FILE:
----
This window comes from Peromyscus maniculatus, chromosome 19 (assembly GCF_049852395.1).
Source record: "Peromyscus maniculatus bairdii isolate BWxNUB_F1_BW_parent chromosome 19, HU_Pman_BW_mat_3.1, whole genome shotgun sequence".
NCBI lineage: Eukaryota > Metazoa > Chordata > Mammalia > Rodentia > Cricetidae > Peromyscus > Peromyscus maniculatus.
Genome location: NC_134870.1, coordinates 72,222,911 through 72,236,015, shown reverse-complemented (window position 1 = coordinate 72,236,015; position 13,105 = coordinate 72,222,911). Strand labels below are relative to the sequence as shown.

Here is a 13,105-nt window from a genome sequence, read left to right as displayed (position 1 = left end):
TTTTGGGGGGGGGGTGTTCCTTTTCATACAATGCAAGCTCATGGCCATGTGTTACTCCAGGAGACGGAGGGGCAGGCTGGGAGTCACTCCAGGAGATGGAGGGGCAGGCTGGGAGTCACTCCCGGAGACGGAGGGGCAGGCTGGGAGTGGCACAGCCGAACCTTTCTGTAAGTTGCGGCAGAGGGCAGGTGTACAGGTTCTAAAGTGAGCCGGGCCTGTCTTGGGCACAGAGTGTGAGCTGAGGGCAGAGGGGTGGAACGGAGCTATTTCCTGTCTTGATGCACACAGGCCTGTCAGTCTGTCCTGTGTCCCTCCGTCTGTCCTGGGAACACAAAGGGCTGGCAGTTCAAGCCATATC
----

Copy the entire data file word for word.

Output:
This window comes from Peromyscus maniculatus, chromosome 19 (assembly GCF_049852395.1).
Source record: "Peromyscus maniculatus bairdii isolate BWxNUB_F1_BW_parent chromosome 19, HU_Pman_BW_mat_3.1, whole genome shotgun sequence".
NCBI lineage: Eukaryota > Metazoa > Chordata > Mammalia > Rodentia > Cricetidae > Peromyscus > Peromyscus maniculatus.
Genome location: NC_134870.1, coordinates 72,222,911 through 72,236,015, shown reverse-complemented (window position 1 = coordinate 72,236,015; position 13,105 = coordinate 72,222,911). Strand labels below are relative to the sequence as shown.

Here is a 13,105-nt window from a genome sequence, read left to right as displayed (position 1 = left end):
TTTTGGGGGGGGGGTGTTCCTTTTCATACAATGCAAGCTCATGGCCATGTGTTACTCCAGGAGACGGAGGGGCAGGCTGGGAGTCACTCCAGGAGATGGAGGGGCAGGCTGGGAGTCACTCCCGGAGACGGAGGGGCAGGCTGGGAGTGGCACAGCCGAACCTTTCTGTAAGTTGCGGCAGAGGGCAGGTGTACAGGTTCTAAAGTGAGCCGGGCCTGTCTTGGGCACAGAGTGTGAGCTGAGGGCAGAGGGGTGGAACGGAGCTATTTCCTGTCTTGATGCACACAGGCCTGTCAGTCTGTCCTGTGTCCCTCCGTCTGTCCTGGGAACACAAAGGGCTGGCAGTTCAAGCCATATC